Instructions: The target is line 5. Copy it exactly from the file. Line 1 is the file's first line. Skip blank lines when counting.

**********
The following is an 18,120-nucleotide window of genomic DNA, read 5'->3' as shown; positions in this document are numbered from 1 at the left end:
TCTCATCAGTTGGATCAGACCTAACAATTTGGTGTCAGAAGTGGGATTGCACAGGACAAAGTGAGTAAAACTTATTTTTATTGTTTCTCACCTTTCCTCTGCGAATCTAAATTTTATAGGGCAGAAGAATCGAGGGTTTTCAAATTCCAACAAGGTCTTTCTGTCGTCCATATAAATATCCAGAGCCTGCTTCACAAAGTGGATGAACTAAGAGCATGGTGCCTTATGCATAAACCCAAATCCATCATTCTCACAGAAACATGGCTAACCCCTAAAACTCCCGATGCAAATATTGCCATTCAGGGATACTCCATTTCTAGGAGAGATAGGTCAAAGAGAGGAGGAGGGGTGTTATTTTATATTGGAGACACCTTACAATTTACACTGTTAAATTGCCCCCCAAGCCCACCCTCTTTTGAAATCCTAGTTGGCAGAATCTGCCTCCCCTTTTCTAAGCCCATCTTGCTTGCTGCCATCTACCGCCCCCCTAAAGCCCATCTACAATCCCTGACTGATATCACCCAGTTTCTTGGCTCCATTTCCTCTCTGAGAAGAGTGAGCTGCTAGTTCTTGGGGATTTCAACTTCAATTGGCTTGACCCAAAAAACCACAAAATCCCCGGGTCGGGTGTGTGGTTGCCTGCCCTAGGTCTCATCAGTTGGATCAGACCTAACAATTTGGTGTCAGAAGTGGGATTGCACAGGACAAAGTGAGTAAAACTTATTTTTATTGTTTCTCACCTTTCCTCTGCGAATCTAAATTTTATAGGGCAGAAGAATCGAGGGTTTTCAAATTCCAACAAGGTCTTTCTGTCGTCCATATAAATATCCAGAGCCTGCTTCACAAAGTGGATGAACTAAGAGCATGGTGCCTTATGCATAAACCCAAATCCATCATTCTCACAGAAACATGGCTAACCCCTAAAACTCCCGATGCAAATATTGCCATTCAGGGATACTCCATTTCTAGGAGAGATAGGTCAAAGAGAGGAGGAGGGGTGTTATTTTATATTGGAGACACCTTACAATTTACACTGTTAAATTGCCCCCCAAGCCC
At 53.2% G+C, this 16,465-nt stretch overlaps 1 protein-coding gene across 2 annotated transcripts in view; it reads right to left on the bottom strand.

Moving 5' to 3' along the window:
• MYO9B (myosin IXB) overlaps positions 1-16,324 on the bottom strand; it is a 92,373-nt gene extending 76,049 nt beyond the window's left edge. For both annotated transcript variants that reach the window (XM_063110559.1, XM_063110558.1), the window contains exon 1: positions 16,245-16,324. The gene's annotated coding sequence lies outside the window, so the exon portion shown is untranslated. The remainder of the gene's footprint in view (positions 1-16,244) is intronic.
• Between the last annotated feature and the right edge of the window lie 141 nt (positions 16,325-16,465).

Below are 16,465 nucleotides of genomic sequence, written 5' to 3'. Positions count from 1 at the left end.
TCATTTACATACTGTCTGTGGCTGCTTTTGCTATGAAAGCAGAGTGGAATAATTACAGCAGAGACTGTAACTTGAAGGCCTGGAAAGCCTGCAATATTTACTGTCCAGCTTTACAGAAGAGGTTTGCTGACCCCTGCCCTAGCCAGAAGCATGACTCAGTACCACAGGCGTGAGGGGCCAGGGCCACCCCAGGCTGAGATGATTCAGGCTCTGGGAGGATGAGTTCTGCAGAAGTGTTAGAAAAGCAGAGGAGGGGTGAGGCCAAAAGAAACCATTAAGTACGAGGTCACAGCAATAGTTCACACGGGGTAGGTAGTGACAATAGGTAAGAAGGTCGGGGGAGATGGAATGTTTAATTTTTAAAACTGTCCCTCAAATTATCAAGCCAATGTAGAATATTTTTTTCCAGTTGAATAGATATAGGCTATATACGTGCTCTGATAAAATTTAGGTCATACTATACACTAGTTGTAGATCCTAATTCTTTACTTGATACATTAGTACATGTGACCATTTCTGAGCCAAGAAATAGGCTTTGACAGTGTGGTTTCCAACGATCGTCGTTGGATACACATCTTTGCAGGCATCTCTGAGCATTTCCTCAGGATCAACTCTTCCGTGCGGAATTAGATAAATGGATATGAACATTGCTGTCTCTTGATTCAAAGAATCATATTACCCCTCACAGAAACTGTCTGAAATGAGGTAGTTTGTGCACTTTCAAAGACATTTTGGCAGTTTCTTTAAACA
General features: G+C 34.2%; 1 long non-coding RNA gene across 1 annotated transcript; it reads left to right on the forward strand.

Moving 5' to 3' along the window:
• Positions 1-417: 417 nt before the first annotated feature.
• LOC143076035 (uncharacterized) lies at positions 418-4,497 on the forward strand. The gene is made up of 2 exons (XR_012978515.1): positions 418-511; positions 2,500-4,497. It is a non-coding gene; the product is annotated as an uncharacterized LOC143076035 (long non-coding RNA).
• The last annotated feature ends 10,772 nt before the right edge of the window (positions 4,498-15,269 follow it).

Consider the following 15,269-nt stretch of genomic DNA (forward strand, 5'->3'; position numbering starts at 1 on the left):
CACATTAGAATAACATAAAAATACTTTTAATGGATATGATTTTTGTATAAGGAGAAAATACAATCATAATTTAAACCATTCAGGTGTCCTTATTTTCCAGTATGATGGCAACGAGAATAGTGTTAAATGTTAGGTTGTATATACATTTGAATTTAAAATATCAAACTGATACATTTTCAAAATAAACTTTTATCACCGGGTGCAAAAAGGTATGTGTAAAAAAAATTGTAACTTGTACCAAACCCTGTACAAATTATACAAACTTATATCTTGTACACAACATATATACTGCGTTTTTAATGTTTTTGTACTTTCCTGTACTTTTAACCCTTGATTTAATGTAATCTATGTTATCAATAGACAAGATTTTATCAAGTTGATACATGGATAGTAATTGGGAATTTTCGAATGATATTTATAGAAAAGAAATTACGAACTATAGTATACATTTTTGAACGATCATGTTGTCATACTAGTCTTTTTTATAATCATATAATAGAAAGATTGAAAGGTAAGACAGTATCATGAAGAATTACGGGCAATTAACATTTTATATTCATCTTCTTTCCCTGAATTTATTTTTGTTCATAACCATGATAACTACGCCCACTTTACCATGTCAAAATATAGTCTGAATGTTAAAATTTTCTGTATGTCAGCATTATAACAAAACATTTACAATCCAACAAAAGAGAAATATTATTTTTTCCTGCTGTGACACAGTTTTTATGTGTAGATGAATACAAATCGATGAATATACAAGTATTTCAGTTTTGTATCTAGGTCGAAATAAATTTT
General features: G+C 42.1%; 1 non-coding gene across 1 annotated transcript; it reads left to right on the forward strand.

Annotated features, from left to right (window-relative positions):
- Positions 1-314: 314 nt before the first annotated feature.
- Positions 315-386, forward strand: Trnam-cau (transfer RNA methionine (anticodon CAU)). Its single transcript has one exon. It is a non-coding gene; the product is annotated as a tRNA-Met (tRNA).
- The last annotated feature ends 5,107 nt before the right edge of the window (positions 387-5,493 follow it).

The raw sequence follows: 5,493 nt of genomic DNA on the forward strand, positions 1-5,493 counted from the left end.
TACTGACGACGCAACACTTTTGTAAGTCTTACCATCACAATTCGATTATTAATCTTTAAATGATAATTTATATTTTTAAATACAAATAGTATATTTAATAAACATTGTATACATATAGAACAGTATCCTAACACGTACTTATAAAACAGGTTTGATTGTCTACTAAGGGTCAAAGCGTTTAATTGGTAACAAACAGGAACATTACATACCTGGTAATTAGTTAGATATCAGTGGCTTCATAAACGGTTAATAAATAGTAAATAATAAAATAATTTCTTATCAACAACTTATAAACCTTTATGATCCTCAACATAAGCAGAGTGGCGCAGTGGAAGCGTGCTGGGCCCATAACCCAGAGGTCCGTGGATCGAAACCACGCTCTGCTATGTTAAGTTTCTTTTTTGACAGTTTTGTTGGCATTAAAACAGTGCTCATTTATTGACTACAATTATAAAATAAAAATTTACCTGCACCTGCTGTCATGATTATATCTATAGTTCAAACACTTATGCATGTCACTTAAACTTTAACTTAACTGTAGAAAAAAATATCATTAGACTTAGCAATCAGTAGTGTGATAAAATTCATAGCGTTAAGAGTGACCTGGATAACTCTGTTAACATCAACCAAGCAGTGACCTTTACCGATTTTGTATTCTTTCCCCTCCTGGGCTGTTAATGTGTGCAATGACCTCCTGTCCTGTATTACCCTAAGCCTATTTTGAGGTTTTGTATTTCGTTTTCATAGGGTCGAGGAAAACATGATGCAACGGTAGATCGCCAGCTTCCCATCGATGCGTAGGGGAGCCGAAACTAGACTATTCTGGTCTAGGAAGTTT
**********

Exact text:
• MYO9B (myosin IXB) overlaps positions 1-16,324 on the bottom strand; it is a 92,373-nt gene extending 76,049 nt beyond the window's left edge. For both annotated transcript variants that reach the window (XM_063110559.1, XM_063110558.1), the window contains exon 1: positions 16,245-16,324. The gene's annotated coding sequence lies outside the window, so the exon portion shown is untranslated. The remainder of the gene's footprint in view (positions 1-16,244) is intronic.